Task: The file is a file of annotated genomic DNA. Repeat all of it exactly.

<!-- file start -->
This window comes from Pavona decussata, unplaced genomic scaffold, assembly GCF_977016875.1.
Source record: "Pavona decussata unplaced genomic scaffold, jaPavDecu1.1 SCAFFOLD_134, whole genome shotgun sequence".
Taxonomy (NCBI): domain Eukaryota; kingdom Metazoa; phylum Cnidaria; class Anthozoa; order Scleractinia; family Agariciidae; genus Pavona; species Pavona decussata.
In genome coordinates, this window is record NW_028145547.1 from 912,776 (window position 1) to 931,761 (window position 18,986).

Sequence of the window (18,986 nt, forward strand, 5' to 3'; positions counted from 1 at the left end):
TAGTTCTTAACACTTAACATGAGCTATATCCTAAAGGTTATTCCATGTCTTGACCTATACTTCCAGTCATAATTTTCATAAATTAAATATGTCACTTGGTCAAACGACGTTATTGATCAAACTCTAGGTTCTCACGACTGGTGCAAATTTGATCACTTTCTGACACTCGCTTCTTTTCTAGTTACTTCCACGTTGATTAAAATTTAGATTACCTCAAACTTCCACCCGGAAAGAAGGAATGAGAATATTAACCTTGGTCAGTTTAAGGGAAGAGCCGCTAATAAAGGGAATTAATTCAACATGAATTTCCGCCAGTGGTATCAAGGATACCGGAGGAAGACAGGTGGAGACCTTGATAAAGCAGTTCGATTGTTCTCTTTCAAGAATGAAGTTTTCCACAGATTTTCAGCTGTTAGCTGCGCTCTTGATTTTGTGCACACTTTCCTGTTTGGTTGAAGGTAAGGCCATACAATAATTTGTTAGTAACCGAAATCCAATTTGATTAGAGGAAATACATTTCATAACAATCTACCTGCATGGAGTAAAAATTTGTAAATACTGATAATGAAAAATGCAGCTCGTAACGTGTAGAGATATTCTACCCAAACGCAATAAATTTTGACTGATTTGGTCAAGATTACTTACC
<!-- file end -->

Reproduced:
This window comes from Pavona decussata, unplaced genomic scaffold, assembly GCF_977016875.1.
Source record: "Pavona decussata unplaced genomic scaffold, jaPavDecu1.1 SCAFFOLD_134, whole genome shotgun sequence".
Taxonomy (NCBI): domain Eukaryota; kingdom Metazoa; phylum Cnidaria; class Anthozoa; order Scleractinia; family Agariciidae; genus Pavona; species Pavona decussata.
In genome coordinates, this window is record NW_028145547.1 from 912,776 (window position 1) to 931,761 (window position 18,986).

Sequence of the window (18,986 nt, forward strand, 5' to 3'; positions counted from 1 at the left end):
TAGTTCTTAACACTTAACATGAGCTATATCCTAAAGGTTATTCCATGTCTTGACCTATACTTCCAGTCATAATTTTCATAAATTAAATATGTCACTTGGTCAAACGACGTTATTGATCAAACTCTAGGTTCTCACGACTGGTGCAAATTTGATCACTTTCTGACACTCGCTTCTTTTCTAGTTACTTCCACGTTGATTAAAATTTAGATTACCTCAAACTTCCACCCGGAAAGAAGGAATGAGAATATTAACCTTGGTCAGTTTAAGGGAAGAGCCGCTAATAAAGGGAATTAATTCAACATGAATTTCCGCCAGTGGTATCAAGGATACCGGAGGAAGACAGGTGGAGACCTTGATAAAGCAGTTCGATTGTTCTCTTTCAAGAATGAAGTTTTCCACAGATTTTCAGCTGTTAGCTGCGCTCTTGATTTTGTGCACACTTTCCTGTTTGGTTGAAGGTAAGGCCATACAATAATTTGTTAGTAACCGAAATCCAATTTGATTAGAGGAAATACATTTCATAACAATCTACCTGCATGGAGTAAAAATTTGTAAATACTGATAATGAAAAATGCAGCTCGTAACGTGTAGAGATATTCTACCCAAACGCAATAAATTTTGACTGATTTGGTCAAGATTACTTACC